What's in a name?

Published: Wednesday, 10 June 2020

WHILST I know that you enjoy detecting what you call Cartisms in the notices with CaRT issue daily, you might have checked a little further regarding the name of the lock at Stoke Bardolph, writes Mike Todd.

Whilst the lock is about a mile from the village of Stoke Bardolph, both the Ordnance Survey and CaRT's online map clearly name the lock as Stoke Lock with no mention of the the Bardolph bit. As a result, the Nicholson's Guide 6 also gives the name as Stoke Lock.

Become confused

Anyone trying to locate where the stoppage was might become confused if the were told that it was at Stoke Bardoph, which is some distance downstream, where there used to be a ferry running from the riverside pub.  On the other hand, Edwards ground breaking book (my copy is a 1962 edition, a later one is on our boat so inaccessible for the time being) lists the lock as Stoke Bardolph Lock.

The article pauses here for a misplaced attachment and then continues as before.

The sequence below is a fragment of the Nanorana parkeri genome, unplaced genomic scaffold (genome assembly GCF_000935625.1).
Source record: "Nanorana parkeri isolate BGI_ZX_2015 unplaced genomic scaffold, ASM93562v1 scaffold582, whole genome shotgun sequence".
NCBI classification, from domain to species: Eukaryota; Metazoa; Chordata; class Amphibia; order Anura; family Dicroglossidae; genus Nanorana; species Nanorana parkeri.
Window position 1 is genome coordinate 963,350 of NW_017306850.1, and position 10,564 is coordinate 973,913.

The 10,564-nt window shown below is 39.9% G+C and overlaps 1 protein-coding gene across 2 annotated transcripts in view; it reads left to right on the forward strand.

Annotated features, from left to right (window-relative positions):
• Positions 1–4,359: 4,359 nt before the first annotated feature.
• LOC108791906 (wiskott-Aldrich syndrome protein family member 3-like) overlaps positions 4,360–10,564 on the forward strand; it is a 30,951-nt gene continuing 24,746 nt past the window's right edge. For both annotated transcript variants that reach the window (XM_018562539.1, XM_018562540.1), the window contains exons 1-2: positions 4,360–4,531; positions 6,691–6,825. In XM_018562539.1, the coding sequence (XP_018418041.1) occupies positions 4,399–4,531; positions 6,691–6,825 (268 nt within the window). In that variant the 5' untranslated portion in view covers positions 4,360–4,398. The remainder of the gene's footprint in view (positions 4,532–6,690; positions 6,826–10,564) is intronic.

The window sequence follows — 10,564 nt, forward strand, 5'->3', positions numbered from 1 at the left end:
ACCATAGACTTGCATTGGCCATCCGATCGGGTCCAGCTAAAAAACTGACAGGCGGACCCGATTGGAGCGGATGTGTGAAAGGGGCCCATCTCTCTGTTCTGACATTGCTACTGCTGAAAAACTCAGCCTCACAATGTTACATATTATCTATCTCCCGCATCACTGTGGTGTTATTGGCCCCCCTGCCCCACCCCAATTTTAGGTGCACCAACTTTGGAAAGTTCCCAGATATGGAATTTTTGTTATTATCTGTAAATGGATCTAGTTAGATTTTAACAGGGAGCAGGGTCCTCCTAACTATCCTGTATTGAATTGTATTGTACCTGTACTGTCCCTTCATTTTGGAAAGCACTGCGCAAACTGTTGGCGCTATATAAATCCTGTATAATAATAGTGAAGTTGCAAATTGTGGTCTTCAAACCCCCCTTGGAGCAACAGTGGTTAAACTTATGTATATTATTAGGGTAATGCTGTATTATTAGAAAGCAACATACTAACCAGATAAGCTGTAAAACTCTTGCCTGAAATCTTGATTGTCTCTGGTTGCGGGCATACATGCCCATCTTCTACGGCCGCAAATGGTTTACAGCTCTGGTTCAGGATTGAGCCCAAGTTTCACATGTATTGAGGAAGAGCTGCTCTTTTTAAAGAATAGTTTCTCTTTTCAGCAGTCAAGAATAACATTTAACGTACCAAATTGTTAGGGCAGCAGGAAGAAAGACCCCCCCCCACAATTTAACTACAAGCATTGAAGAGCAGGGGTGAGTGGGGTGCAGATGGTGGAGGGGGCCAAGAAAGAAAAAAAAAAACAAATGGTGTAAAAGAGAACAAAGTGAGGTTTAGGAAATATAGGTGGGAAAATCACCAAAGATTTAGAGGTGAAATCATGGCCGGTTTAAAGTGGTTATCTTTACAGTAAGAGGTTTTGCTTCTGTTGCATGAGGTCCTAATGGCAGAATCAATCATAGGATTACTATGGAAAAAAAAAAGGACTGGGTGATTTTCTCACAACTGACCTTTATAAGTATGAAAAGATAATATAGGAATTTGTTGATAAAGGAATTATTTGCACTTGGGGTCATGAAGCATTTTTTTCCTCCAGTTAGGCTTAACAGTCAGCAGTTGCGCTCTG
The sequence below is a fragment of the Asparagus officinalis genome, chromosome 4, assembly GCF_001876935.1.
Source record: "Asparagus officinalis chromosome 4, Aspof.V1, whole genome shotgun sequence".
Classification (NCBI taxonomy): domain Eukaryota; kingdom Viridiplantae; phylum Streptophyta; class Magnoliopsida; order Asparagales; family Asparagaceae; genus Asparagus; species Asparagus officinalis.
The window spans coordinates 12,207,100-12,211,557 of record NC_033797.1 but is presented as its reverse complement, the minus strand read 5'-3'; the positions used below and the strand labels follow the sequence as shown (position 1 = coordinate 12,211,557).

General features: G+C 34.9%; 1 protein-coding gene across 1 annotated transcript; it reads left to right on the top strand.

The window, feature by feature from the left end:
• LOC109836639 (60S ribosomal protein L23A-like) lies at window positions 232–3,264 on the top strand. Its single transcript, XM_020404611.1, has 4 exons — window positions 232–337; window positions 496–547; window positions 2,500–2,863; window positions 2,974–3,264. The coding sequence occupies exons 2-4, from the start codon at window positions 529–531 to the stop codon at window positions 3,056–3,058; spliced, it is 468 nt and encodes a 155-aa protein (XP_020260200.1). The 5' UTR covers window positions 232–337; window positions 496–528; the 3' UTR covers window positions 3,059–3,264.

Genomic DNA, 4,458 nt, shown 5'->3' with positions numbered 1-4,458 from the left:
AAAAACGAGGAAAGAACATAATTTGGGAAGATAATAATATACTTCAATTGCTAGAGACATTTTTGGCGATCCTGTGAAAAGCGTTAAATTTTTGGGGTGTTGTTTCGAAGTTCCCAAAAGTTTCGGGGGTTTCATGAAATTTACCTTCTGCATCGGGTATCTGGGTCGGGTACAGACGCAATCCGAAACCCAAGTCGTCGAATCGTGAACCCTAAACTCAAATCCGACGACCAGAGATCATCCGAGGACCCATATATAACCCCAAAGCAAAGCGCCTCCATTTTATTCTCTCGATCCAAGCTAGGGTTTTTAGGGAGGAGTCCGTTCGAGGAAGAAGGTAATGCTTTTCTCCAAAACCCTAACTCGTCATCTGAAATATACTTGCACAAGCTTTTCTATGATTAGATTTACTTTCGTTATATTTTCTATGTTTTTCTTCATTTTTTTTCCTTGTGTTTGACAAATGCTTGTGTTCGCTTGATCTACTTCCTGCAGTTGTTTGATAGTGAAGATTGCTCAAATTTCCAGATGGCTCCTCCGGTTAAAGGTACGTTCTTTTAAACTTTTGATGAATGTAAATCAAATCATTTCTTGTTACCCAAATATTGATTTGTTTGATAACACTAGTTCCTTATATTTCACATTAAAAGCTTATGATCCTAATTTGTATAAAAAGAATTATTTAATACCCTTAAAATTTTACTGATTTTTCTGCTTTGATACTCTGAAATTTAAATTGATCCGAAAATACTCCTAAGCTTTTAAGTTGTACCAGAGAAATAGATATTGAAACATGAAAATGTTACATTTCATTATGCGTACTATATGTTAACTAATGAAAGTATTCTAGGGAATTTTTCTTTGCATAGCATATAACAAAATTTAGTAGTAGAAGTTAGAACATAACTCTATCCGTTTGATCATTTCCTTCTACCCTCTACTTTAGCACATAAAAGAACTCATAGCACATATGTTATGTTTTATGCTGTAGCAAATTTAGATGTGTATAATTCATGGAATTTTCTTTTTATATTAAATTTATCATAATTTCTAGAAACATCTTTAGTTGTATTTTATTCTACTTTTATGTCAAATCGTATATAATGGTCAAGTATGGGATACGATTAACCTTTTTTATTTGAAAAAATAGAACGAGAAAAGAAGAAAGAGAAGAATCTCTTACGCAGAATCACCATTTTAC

It would be 'nice' if every CaRT notice were issued carefully and to a high editorial standard but, in the end, they are meant to be mainly about urgent matters, giving boaters the earliest possible warning of a potential disruption to their travel plans. (OK, so I know that sometimes they take a bit longer to emerge . . . !) 

With the basic warning

However, I would rather that they came out quickly, with the basic warning rather than that they had to go through layers of bureaucracy before being put on the internet. This would only delay the publication for some time, possibly days and would definitely not happen at week-ends.

In this case I think you will find that the writer of the Notice has more weight of evidence on her or his side than the other. COVID-19 is not an excuse for journalists of quality to abandon normal standards of fact checking before publication!


[Perhaps ours is an old Nicholson's, but the Nottingham, York & the North East edition clearly gives the lock as Stoke Bardolph on page 129.  Obviously this is another case of Canal & River Trust deciding to change a lock's name after 200 years, for what reason is not known, only that it obviously confuses—Editor.]